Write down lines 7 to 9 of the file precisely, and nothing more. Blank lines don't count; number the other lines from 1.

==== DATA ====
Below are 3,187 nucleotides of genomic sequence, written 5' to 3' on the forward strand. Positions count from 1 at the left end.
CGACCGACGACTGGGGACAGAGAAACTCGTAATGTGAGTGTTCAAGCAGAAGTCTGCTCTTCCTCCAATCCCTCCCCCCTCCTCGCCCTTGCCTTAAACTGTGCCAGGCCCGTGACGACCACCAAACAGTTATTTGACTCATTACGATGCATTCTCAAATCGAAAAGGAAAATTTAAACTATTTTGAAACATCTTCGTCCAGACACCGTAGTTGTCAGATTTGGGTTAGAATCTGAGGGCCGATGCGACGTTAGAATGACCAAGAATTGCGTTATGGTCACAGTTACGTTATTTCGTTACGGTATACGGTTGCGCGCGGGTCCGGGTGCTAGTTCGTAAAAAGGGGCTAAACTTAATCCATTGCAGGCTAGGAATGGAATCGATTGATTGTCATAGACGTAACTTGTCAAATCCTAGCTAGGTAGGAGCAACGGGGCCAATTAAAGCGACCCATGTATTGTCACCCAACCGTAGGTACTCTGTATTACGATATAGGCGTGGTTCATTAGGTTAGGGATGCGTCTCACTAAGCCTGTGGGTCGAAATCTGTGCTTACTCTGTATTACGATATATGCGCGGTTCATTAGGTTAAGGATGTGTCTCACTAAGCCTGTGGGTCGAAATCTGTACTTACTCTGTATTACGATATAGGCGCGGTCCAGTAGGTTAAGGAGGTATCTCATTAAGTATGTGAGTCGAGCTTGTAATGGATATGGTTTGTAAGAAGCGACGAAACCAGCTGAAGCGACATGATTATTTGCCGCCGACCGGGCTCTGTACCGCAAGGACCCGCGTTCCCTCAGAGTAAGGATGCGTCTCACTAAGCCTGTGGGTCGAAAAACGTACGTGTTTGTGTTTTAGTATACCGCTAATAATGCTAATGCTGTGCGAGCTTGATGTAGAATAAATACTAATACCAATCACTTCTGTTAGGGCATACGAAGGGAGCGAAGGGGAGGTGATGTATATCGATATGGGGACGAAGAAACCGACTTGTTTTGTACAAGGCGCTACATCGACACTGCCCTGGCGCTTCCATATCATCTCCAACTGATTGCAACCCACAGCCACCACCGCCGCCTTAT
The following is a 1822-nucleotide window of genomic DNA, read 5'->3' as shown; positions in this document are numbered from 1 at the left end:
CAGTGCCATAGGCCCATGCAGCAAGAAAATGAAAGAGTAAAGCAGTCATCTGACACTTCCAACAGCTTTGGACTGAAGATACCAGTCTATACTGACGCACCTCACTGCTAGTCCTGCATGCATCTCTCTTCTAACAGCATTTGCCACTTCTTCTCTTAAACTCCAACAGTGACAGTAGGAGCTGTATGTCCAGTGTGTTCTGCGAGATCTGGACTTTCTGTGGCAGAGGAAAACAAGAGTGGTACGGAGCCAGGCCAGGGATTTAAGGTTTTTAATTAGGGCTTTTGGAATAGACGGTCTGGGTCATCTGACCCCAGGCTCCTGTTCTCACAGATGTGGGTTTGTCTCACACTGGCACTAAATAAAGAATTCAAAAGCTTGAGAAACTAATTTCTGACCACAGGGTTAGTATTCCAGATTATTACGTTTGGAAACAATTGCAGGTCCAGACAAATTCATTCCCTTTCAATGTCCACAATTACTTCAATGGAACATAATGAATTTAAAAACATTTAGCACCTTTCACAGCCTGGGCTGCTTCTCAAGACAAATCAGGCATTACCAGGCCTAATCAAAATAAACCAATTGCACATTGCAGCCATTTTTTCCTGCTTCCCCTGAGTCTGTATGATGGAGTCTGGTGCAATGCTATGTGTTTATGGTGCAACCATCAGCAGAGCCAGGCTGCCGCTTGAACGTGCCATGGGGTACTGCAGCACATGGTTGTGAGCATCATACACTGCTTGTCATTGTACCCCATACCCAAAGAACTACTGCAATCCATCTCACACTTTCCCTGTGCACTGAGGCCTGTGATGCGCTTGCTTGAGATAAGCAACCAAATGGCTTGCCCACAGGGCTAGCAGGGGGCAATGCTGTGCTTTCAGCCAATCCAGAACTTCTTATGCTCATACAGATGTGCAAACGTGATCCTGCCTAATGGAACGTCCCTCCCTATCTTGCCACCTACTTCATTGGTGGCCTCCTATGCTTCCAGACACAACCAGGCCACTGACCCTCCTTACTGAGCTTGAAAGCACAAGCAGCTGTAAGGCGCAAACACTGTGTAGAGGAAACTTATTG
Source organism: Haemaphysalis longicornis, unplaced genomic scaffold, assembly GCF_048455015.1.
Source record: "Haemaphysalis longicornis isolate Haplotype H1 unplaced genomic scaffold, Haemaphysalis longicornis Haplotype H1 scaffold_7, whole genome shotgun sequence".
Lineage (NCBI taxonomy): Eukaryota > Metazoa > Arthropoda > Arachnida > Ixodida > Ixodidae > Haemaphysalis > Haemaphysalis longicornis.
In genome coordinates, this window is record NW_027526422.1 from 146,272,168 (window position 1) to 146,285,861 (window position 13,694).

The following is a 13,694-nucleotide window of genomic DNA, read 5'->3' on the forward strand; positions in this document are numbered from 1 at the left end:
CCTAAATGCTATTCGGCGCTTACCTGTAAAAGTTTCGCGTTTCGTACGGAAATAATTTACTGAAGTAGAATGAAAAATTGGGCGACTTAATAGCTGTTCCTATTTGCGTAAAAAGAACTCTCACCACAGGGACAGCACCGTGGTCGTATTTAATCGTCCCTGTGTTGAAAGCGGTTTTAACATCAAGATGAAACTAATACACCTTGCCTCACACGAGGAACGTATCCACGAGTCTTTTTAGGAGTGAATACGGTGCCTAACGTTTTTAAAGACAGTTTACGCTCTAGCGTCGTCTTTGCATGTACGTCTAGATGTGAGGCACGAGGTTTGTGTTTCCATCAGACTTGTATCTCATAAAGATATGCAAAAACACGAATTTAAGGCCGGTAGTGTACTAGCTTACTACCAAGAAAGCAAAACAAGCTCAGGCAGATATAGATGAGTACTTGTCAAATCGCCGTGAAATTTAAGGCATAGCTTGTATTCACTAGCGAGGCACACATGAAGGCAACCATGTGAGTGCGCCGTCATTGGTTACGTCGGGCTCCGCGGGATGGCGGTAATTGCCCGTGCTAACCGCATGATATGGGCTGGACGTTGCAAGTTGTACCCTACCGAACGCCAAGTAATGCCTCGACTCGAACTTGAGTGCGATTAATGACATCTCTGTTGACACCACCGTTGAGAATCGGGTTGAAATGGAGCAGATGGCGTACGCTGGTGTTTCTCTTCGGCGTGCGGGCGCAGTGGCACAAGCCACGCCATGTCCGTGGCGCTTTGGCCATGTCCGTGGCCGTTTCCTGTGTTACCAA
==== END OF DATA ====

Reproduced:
Lineage (NCBI taxonomy): Eukaryota > Metazoa > Arthropoda > Arachnida > Ixodida > Ixodidae > Haemaphysalis > Haemaphysalis longicornis.
In genome coordinates, this window is record NW_027526422.1 from 146,272,168 (window position 1) to 146,285,861 (window position 13,694).

The following is a 13,694-nucleotide window of genomic DNA, read 5'->3' on the forward strand; positions in this document are numbered from 1 at the left end: